Linkage

Mirzakhani and meanders (\(\mathbb{M}\)). On some morethancoincidental similarities in formulas found by Mirzakhani for numbers of geodesics on hyperbolic surfaces and by Vincent Delecroix, Elise Goujard, Peter Zograf, and Anton Zorich in a new preprint for numbers of meanders, closed curves with a given number of intersections with a line.

Retraction of “a proof of soundness of the RazSafra lowdegree test against entangledplayer strategies, a key ingredient in the proof of the quantum lowdegree test, itself a key ingredient in the \(\mathsf{MIP}^*=\mathsf{RE}\) paper” (\(\mathbb{M}\)). \(\mathsf{MIP}^*=\mathsf{RE}\) is patched and remains believed true but not fully refereed. This post provides a lot more than the standard wefoundabug notice: a good description of what happened, what it implies technically, and how it affects the authors and community.

For academic publishing to be transinclusive, authors must be allowed to retroactively change their names (\(\mathbb{M}\), via). I agree — more than once in researching Wikipedia bios I found past publications under deadnames. If the authors prefer this to be better hidden, while continuing to be credited for their past work, we should try to honor that preference.

It’s easy to point and laugh at the researcher who thought bibtex from Google scholar was usable (\(\mathbb{M}\)), but their question brings up a more serious question: why is Google’s bibtex so bad? Even the junk I get from
curl LH "Accept: application/xbibtex" http://doi.org/...
is mostly usable in comparison. I’m tempted to suggest that they go to MathSciNet for the good stuff but I’m worried they won’t have access. 
The assembly language of satisfiability (\(\mathbb{M}\)). Why Boolean satisfiability is too lowlevel to work well as a way to express the kind of problems satisfiabilitysolvers can solve, and how satisfiability modulo theories can help.

Which regular polytopes have their vertices a subset of other regular polytopes in the same dimension (\(\mathbb{M}\))? We don’t know! The answer is closely connected to the existence of Hadamard matrices, which are famously conjectured to exist in dimensions divisible by four. A solution to the Hadamard matrix existence problem would also solve the polytope problem.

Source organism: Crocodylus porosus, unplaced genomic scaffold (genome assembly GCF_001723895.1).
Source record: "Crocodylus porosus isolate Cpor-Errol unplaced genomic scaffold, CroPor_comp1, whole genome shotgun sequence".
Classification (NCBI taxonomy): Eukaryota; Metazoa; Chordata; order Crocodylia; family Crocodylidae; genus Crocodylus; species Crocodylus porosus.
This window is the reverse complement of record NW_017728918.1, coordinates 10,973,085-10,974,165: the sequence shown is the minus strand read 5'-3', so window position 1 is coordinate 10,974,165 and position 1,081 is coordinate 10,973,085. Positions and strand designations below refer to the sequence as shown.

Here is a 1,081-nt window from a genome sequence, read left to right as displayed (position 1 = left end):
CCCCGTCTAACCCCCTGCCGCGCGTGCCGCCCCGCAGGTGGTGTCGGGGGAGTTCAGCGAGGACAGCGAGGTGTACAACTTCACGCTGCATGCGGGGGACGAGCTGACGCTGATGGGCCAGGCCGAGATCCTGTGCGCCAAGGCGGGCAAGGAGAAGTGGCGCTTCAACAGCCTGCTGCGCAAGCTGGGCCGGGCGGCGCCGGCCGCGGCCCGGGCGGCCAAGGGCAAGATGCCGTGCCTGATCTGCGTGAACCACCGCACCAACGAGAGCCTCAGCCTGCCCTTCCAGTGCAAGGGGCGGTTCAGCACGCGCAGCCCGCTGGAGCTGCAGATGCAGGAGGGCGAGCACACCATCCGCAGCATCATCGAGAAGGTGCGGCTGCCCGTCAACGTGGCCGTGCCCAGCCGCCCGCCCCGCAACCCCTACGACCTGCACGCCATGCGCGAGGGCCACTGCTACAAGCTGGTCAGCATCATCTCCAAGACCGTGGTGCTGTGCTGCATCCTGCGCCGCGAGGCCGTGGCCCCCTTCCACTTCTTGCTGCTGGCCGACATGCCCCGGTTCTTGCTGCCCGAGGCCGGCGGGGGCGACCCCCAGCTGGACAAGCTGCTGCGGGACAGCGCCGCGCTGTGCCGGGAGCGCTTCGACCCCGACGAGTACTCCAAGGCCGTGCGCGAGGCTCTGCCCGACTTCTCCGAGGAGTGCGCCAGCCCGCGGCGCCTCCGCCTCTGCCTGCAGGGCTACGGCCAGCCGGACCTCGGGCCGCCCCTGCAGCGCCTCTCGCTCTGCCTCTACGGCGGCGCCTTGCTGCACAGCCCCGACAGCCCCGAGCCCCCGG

Computer scientists break traveling salesperson record (\(\mathbb{M}\)). I linked to this back in July when Karlin, Klein, and Gharan’s preprint giving a \((1/2\varepsilon)\)approximation to TSP first came out, but now it’s getting wider publicity in Quanta. See also an earlier (paywalled) piece on the same story in ScienceNews.

Symmetry, quasisymmetry, and kiterhomb tessellations in the mathematical modeling of virus surface structures: IMA, Inference, Bridges (\(\mathbb{M}\)).

New German postage stamp features the missing square puzzle (\(\mathbb{M}\), see also).

R. A. Fisher and the science of hatred (\(\mathbb{M}\)). If you’ve been wondering why noted academics of yesteryear like R. A. Fisher (a major figure in statistics) and David Starr Jordan (founding president of Stanford University) have been having their names taken off things lately, the link looks like a good explainer of their views on eugenics, and why those views are now regarded as deeply racist, even for their times.

Sol LeWitt and the soapy pit (\(\mathbb{M}\), via, via2). LeWitt was an artist who in 1974 made a piece exhibiting all of the possible subsets of edges of the cube. The comfortably numbered blog examines what you get if you use these as frames for making soap films.

Funenpark (\(\mathbb{M}\)). To be clear, Funenpark is not a funpark. It is a highdensity residential development on former industrial land near Amsterdam. What interests me is their pentagonal tiles. It’s not one of the 15 monohedral pentagon tilings: the tiles have two shapes, one forming half of a regular hexagon (all angles \(> 60^\circ\)) and another surrounding the hexagons (sharp angle \(= 60^\circ\)). Still, a nice pattern.

Sometimes when I’ve been doing big literature searches on jstor (manually clicking on dozens of links because jstor’s search results don’t tell me which book is being reviewed, delayed by maybe a second or so per click so that I don’t get stopped by jstor’s antibot filters) I then get locked out of Google Scholar for a day or so on the same IP address because Google thinks I’m a bot. It doesn’t happen when I search Scholar directly. Has anyone else noticed this? Any idea how to avoid it? (\(\mathbb{M}\))

While I’m linking Dutch pentagonal tiling architecture, here’s an elementary school in Lochem decorated with the Mann–McLoud–Von Derau tile (\(\mathbb{M}\), via), which in 2015 became the 15th and final Euclidean monohedral pentagonal tile to be found. The link is in Dutch but Google translate works well except at one point: the school’s name, “De Garve”, means “the sheaf”, and the article remarks that this is appropriate for a pattern that looks like ears of corn.